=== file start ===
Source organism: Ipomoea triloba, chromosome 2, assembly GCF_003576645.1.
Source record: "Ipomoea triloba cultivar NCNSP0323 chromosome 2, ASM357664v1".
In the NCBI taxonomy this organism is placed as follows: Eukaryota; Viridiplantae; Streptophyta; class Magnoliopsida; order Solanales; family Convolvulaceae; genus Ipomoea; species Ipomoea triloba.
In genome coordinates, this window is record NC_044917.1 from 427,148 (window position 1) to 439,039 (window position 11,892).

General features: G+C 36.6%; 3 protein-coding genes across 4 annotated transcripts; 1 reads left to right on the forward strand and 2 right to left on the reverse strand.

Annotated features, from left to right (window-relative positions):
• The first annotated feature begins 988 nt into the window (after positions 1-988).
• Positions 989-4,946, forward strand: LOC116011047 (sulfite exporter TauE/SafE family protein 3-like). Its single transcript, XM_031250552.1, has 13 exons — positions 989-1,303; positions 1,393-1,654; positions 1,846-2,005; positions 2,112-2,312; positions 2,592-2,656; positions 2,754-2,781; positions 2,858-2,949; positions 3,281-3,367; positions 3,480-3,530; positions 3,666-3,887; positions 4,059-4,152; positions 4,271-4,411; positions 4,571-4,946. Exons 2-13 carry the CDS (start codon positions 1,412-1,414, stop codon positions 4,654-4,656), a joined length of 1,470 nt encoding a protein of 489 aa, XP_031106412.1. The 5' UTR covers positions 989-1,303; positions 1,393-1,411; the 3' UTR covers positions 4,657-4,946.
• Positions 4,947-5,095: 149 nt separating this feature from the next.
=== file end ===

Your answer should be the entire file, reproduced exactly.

Source organism: Ipomoea triloba, chromosome 2, assembly GCF_003576645.1.
Source record: "Ipomoea triloba cultivar NCNSP0323 chromosome 2, ASM357664v1".
In the NCBI taxonomy this organism is placed as follows: Eukaryota; Viridiplantae; Streptophyta; class Magnoliopsida; order Solanales; family Convolvulaceae; genus Ipomoea; species Ipomoea triloba.
In genome coordinates, this window is record NC_044917.1 from 427,148 (window position 1) to 439,039 (window position 11,892).

General features: G+C 36.6%; 3 protein-coding genes across 4 annotated transcripts; 1 reads left to right on the forward strand and 2 right to left on the reverse strand.

Annotated features, from left to right (window-relative positions):
• The first annotated feature begins 988 nt into the window (after positions 1-988).
• Positions 989-4,946, forward strand: LOC116011047 (sulfite exporter TauE/SafE family protein 3-like). Its single transcript, XM_031250552.1, has 13 exons — positions 989-1,303; positions 1,393-1,654; positions 1,846-2,005; positions 2,112-2,312; positions 2,592-2,656; positions 2,754-2,781; positions 2,858-2,949; positions 3,281-3,367; positions 3,480-3,530; positions 3,666-3,887; positions 4,059-4,152; positions 4,271-4,411; positions 4,571-4,946. Exons 2-13 carry the CDS (start codon positions 1,412-1,414, stop codon positions 4,654-4,656), a joined length of 1,470 nt encoding a protein of 489 aa, XP_031106412.1. The 5' UTR covers positions 989-1,303; positions 1,393-1,411; the 3' UTR covers positions 4,657-4,946.
• Positions 4,947-5,095: 149 nt separating this feature from the next.